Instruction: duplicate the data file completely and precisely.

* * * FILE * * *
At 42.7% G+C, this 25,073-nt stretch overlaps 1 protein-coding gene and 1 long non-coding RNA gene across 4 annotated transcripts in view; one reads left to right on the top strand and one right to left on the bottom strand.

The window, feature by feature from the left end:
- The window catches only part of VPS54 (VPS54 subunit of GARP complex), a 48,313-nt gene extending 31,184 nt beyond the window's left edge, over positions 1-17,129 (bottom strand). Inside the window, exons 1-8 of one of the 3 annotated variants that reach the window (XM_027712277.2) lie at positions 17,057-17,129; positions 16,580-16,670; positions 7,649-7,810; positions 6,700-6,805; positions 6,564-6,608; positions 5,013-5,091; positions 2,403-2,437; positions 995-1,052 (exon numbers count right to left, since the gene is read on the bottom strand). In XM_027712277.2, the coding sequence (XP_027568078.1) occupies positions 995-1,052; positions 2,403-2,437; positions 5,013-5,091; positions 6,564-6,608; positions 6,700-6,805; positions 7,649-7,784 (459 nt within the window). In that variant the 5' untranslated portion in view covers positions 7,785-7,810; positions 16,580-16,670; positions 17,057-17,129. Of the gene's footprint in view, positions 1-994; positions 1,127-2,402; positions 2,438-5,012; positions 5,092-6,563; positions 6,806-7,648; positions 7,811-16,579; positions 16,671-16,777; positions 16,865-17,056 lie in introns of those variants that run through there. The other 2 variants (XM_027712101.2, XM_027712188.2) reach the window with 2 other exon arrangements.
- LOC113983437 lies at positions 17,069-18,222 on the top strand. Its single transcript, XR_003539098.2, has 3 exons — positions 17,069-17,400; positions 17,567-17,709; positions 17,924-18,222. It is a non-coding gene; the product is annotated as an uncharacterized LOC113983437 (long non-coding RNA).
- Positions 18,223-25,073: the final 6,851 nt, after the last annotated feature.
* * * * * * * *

At 42.7% G+C, this 25,073-nt stretch overlaps 1 protein-coding gene and 1 long non-coding RNA gene across 4 annotated transcripts in view; one reads left to right on the top strand and one right to left on the bottom strand.

The window, feature by feature from the left end:
- The window catches only part of VPS54 (VPS54 subunit of GARP complex), a 48,313-nt gene extending 31,184 nt beyond the window's left edge, over positions 1-17,129 (bottom strand). Inside the window, exons 1-8 of one of the 3 annotated variants that reach the window (XM_027712277.2) lie at positions 17,057-17,129; positions 16,580-16,670; positions 7,649-7,810; positions 6,700-6,805; positions 6,564-6,608; positions 5,013-5,091; positions 2,403-2,437; positions 995-1,052 (exon numbers count right to left, since the gene is read on the bottom strand). In XM_027712277.2, the coding sequence (XP_027568078.1) occupies positions 995-1,052; positions 2,403-2,437; positions 5,013-5,091; positions 6,564-6,608; positions 6,700-6,805; positions 7,649-7,784 (459 nt within the window). In that variant the 5' untranslated portion in view covers positions 7,785-7,810; positions 16,580-16,670; positions 17,057-17,129. Of the gene's footprint in view, positions 1-994; positions 1,127-2,402; positions 2,438-5,012; positions 5,092-6,563; positions 6,806-7,648; positions 7,811-16,579; positions 16,671-16,777; positions 16,865-17,056 lie in introns of those variants that run through there. The other 2 variants (XM_027712101.2, XM_027712188.2) reach the window with 2 other exon arrangements.
- LOC113983437 lies at positions 17,069-18,222 on the top strand. Its single transcript, XR_003539098.2, has 3 exons — positions 17,069-17,400; positions 17,567-17,709; positions 17,924-18,222. It is a non-coding gene; the product is annotated as an uncharacterized LOC113983437 (long non-coding RNA).
- Positions 18,223-25,073: the final 6,851 nt, after the last annotated feature.